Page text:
Tape: 2 Story: 9 - Charles Stewart, III recalls an electrician teacher and the state of electrical wiring and electronics during his youth

Tape: 2 Story: 10 - Charles Stewart, III talks about attending Wendell Phillips Academy High School in Chicago, Illinois and Greer College in Chicago, Illinois

Tape: 2 Story: 11 - Charles Stewart, III remembers jobs he took on in his youth

Tape: 2 Story: 12 - Charles Stewart, III describes how he came to attend Greer College in Chicago, Illinois

Tape: 2 Story: 13 - Charles Stewart, III recalls experiences as an electrician and shares how to avoid static shock

Tape: 2 Story: 14 - Charles Stewart, III talks about organizing black electricians in Chicago, Illinois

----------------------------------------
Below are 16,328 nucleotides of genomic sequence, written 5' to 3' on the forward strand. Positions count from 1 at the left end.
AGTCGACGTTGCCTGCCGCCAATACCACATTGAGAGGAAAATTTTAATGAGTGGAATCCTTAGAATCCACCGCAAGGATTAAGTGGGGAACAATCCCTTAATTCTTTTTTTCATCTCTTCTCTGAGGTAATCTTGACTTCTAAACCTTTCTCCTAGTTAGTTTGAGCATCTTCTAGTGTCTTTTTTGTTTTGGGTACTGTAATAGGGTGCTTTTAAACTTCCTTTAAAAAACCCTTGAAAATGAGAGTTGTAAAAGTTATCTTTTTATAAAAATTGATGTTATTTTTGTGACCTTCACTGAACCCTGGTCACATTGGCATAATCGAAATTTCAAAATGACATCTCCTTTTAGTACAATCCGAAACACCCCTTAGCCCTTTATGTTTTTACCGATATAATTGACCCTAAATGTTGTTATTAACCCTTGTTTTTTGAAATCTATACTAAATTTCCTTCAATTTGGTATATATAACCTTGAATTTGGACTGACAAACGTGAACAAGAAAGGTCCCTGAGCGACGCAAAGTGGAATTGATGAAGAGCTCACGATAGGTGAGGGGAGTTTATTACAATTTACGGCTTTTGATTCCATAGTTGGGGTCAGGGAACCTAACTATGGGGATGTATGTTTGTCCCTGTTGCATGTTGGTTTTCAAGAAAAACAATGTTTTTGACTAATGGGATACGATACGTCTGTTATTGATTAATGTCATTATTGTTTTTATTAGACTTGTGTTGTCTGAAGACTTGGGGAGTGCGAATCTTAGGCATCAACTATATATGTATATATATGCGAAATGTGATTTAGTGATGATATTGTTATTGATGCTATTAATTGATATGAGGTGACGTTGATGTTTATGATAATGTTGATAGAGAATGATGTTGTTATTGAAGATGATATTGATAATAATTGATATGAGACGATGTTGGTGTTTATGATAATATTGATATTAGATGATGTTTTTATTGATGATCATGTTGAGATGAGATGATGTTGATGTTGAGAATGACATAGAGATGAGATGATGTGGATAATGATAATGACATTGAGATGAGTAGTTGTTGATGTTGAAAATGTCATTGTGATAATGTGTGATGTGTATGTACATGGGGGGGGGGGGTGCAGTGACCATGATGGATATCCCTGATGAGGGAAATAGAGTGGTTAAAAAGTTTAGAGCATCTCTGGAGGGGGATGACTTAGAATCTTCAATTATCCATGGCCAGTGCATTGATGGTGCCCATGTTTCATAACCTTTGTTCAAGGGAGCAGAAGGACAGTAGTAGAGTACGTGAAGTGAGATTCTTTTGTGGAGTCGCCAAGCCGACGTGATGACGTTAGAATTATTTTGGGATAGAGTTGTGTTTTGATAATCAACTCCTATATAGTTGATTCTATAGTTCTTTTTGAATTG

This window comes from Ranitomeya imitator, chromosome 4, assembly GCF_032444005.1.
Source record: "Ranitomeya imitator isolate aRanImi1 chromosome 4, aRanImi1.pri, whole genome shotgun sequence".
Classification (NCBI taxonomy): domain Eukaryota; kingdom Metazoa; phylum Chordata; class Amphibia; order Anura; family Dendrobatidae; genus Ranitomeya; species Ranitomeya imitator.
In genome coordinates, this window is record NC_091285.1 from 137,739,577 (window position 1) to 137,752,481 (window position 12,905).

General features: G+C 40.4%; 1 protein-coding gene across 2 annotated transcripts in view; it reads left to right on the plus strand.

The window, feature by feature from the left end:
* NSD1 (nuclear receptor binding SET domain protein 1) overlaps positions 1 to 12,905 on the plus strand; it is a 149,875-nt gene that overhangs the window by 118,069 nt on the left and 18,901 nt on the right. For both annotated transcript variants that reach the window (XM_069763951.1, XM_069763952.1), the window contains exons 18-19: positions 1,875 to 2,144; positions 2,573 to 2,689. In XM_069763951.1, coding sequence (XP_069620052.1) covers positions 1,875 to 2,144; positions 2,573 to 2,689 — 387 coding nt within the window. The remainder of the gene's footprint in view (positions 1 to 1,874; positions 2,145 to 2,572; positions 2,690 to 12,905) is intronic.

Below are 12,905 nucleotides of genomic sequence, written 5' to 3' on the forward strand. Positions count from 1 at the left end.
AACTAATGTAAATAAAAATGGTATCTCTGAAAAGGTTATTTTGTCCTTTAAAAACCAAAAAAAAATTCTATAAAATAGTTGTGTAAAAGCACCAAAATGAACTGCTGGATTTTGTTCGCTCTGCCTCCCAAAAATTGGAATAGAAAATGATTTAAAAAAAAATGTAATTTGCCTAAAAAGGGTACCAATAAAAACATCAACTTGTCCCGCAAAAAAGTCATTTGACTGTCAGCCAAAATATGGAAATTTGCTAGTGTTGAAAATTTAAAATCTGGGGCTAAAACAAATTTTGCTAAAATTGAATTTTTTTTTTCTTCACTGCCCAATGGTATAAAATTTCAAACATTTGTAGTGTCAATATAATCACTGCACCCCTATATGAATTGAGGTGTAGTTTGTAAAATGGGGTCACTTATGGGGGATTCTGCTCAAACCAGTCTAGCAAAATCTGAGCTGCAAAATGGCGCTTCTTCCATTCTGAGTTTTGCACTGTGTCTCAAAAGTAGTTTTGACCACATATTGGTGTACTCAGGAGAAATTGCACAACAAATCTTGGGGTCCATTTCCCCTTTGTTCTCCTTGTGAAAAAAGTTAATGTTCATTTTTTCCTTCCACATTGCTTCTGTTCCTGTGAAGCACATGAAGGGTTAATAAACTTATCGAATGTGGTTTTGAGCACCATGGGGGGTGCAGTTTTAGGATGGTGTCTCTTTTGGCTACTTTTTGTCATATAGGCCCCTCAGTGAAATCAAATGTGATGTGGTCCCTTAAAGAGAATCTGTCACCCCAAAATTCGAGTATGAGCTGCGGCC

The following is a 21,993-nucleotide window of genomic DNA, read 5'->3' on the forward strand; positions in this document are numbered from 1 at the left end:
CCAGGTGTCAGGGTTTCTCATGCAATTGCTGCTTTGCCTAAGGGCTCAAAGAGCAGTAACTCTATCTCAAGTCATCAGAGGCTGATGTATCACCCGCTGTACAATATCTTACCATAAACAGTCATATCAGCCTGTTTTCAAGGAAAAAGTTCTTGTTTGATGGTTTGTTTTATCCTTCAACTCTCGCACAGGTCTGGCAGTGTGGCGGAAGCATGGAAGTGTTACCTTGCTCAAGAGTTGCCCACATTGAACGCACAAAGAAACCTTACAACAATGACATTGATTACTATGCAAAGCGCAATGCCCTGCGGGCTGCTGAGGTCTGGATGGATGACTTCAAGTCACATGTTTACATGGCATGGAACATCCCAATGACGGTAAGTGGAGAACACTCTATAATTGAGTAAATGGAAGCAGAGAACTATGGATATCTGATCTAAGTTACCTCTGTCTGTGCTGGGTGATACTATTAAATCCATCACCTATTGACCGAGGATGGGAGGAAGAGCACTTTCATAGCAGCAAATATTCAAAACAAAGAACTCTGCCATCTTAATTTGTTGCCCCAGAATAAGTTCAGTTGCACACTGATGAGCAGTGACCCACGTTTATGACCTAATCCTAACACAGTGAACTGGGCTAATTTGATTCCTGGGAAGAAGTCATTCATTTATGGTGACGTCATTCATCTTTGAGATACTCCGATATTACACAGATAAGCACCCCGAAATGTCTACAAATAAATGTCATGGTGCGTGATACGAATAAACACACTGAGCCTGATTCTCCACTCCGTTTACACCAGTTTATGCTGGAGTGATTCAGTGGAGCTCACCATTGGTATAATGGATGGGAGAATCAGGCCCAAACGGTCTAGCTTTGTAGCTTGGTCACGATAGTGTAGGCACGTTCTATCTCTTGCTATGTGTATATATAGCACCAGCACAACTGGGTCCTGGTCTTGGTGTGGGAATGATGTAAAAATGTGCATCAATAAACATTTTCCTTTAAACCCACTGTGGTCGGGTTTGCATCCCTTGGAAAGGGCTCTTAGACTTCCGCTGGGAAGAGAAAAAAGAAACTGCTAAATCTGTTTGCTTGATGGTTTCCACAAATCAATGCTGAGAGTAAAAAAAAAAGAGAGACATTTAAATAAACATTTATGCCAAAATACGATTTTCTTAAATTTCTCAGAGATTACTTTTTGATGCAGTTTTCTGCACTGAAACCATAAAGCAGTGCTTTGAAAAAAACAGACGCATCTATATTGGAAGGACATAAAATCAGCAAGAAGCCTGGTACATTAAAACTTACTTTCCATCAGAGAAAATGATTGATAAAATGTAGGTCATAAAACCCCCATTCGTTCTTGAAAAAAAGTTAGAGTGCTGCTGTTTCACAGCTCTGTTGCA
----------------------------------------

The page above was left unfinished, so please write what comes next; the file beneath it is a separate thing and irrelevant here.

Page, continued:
Tape: 3 Story: 1 - Charles Stewart, III recalls receiving and learning from a set of electrician's books while working with his stepfather

Tape: 3 Story: 2 - Charles Stewart, III talks about the history of charter #9632, a group of black electricians, and their relationship to I.B.E.W. Local 134

Tape: 3 Story: 3 - Charles Stewart, III recalls how white electricians destroyed black electricians' work

Tape: 3 Story: 4 - Charles Stewart, III recalls the road to union membership for black electrical workers in the 1930s and early 1940s

Tape: 3 Story: 5 - Charles Stewart, III recalls when he and other black electricians were allowed into I.B.E.W. Local 134

Tape: 3 Story: 6 - Charles Stewart, III talks about benefits of being part of I.B.E.W. Local 134

Tape: 3 Story: 7 - Charles Stewart, III talks about projects he worked on as an electrician, pt. 1

Tape: 3 Story: 8 - Charles Stewart, III talks about electrical work he did for Al Capone, Red Sullivan and others

Tape: 3 Story: 9 - Charles Stewart, III talks about projects he worked on as an electrician, pt. 2

Tape: 3 Story: 10 - Charles Stewart, III remembers an engineer's costly mistake on an electrical project